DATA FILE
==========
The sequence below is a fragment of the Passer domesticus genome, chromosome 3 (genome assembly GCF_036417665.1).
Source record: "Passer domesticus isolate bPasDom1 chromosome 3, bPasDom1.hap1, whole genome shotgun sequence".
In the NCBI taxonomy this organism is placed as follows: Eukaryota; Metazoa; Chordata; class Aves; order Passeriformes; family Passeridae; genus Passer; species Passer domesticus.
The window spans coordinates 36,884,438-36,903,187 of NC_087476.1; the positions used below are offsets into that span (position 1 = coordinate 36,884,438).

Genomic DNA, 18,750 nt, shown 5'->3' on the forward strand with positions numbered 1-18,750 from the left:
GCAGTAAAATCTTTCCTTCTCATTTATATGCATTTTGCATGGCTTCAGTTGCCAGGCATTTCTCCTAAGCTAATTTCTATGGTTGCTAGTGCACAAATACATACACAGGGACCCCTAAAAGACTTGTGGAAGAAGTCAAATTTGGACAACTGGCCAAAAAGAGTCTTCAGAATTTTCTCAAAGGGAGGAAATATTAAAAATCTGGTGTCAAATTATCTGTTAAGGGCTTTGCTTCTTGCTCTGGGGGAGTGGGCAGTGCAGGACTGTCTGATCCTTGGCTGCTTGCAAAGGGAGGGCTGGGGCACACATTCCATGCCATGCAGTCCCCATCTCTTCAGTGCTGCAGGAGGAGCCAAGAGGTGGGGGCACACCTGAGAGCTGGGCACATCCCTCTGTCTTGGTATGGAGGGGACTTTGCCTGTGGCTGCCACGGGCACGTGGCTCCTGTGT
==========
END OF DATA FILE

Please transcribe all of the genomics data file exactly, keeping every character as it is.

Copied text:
The sequence below is a fragment of the Passer domesticus genome, chromosome 3 (genome assembly GCF_036417665.1).
Source record: "Passer domesticus isolate bPasDom1 chromosome 3, bPasDom1.hap1, whole genome shotgun sequence".
In the NCBI taxonomy this organism is placed as follows: Eukaryota; Metazoa; Chordata; class Aves; order Passeriformes; family Passeridae; genus Passer; species Passer domesticus.
The window spans coordinates 36,884,438-36,903,187 of NC_087476.1; the positions used below are offsets into that span (position 1 = coordinate 36,884,438).

Genomic DNA, 18,750 nt, shown 5'->3' on the forward strand with positions numbered 1-18,750 from the left:
GCAGTAAAATCTTTCCTTCTCATTTATATGCATTTTGCATGGCTTCAGTTGCCAGGCATTTCTCCTAAGCTAATTTCTATGGTTGCTAGTGCACAAATACATACACAGGGACCCCTAAAAGACTTGTGGAAGAAGTCAAATTTGGACAACTGGCCAAAAAGAGTCTTCAGAATTTTCTCAAAGGGAGGAAATATTAAAAATCTGGTGTCAAATTATCTGTTAAGGGCTTTGCTTCTTGCTCTGGGGGAGTGGGCAGTGCAGGACTGTCTGATCCTTGGCTGCTTGCAAAGGGAGGGCTGGGGCACACATTCCATGCCATGCAGTCCCCATCTCTTCAGTGCTGCAGGAGGAGCCAAGAGGTGGGGGCACACCTGAGAGCTGGGCACATCCCTCTGTCTTGGTATGGAGGGGACTTTGCCTGTGGCTGCCACGGGCACGTGGCTCCTGTGT